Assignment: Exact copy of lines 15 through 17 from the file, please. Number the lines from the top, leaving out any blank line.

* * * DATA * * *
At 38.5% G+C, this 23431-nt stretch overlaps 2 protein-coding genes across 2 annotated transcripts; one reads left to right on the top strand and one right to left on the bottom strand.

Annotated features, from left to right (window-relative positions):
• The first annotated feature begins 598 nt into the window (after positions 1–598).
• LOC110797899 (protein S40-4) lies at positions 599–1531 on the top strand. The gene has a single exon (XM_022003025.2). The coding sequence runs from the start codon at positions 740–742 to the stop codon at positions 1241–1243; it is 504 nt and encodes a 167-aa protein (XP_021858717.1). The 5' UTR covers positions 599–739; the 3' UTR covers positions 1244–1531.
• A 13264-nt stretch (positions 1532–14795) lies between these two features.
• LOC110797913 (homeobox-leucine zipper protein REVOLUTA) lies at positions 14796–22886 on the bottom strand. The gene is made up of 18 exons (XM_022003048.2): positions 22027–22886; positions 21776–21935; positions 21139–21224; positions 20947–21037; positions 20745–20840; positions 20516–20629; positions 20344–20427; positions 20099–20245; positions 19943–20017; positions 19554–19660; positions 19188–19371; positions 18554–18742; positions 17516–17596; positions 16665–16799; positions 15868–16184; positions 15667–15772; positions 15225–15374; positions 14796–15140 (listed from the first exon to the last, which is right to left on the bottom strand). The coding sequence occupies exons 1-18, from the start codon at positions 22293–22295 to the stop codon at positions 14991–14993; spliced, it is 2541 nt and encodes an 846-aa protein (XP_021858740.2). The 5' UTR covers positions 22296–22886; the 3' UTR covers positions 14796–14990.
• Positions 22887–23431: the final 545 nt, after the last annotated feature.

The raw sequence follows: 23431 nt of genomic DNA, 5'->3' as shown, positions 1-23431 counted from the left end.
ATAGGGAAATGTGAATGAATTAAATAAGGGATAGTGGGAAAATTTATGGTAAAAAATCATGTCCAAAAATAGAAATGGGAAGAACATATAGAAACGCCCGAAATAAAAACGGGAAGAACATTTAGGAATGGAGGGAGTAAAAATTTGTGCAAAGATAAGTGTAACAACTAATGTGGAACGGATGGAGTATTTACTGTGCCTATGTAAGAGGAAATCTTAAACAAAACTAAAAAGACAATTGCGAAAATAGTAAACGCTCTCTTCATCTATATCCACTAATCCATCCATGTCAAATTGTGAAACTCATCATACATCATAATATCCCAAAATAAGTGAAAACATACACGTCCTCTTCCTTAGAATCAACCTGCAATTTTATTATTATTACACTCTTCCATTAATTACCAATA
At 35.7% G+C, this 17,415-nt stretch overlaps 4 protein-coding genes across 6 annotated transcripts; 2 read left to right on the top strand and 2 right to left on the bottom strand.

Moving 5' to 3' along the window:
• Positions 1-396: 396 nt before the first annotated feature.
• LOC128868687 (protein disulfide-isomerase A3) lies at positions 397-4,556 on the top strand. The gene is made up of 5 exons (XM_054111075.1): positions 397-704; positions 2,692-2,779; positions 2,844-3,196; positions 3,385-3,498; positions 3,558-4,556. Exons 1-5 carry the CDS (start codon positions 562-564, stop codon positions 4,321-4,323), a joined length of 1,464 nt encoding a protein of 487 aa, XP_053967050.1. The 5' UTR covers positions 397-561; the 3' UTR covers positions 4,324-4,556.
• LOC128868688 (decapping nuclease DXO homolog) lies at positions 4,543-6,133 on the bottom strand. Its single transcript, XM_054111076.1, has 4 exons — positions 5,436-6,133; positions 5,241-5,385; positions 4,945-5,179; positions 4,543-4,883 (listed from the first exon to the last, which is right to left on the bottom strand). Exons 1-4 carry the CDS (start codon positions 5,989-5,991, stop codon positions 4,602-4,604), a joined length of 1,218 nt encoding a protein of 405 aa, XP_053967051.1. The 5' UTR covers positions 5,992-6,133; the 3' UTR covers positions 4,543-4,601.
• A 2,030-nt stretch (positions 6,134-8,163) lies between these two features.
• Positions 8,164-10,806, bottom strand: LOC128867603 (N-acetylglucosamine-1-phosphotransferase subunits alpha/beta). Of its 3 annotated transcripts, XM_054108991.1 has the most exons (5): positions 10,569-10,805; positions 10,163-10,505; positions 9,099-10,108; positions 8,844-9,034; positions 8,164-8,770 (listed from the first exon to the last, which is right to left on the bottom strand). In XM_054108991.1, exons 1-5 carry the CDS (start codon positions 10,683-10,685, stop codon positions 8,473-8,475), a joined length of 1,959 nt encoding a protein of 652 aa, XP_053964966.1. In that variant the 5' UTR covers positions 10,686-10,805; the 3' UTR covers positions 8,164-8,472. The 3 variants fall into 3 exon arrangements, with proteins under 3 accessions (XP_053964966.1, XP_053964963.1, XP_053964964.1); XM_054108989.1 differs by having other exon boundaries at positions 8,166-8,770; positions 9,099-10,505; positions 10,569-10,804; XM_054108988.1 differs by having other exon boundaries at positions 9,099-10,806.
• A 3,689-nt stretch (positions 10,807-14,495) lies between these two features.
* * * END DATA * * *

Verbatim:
• A 2,030-nt stretch (positions 6,134-8,163) lies between these two features.
• Positions 8,164-10,806, bottom strand: LOC128867603 (N-acetylglucosamine-1-phosphotransferase subunits alpha/beta). Of its 3 annotated transcripts, XM_054108991.1 has the most exons (5): positions 10,569-10,805; positions 10,163-10,505; positions 9,099-10,108; positions 8,844-9,034; positions 8,164-8,770 (listed from the first exon to the last, which is right to left on the bottom strand). In XM_054108991.1, exons 1-5 carry the CDS (start codon positions 10,683-10,685, stop codon positions 8,473-8,475), a joined length of 1,959 nt encoding a protein of 652 aa, XP_053964966.1. In that variant the 5' UTR covers positions 10,686-10,805; the 3' UTR covers positions 8,164-8,472. The 3 variants fall into 3 exon arrangements, with proteins under 3 accessions (XP_053964966.1, XP_053964963.1, XP_053964964.1); XM_054108989.1 differs by having other exon boundaries at positions 8,166-8,770; positions 9,099-10,505; positions 10,569-10,804; XM_054108988.1 differs by having other exon boundaries at positions 9,099-10,806.
• A 3,689-nt stretch (positions 10,807-14,495) lies between these two features.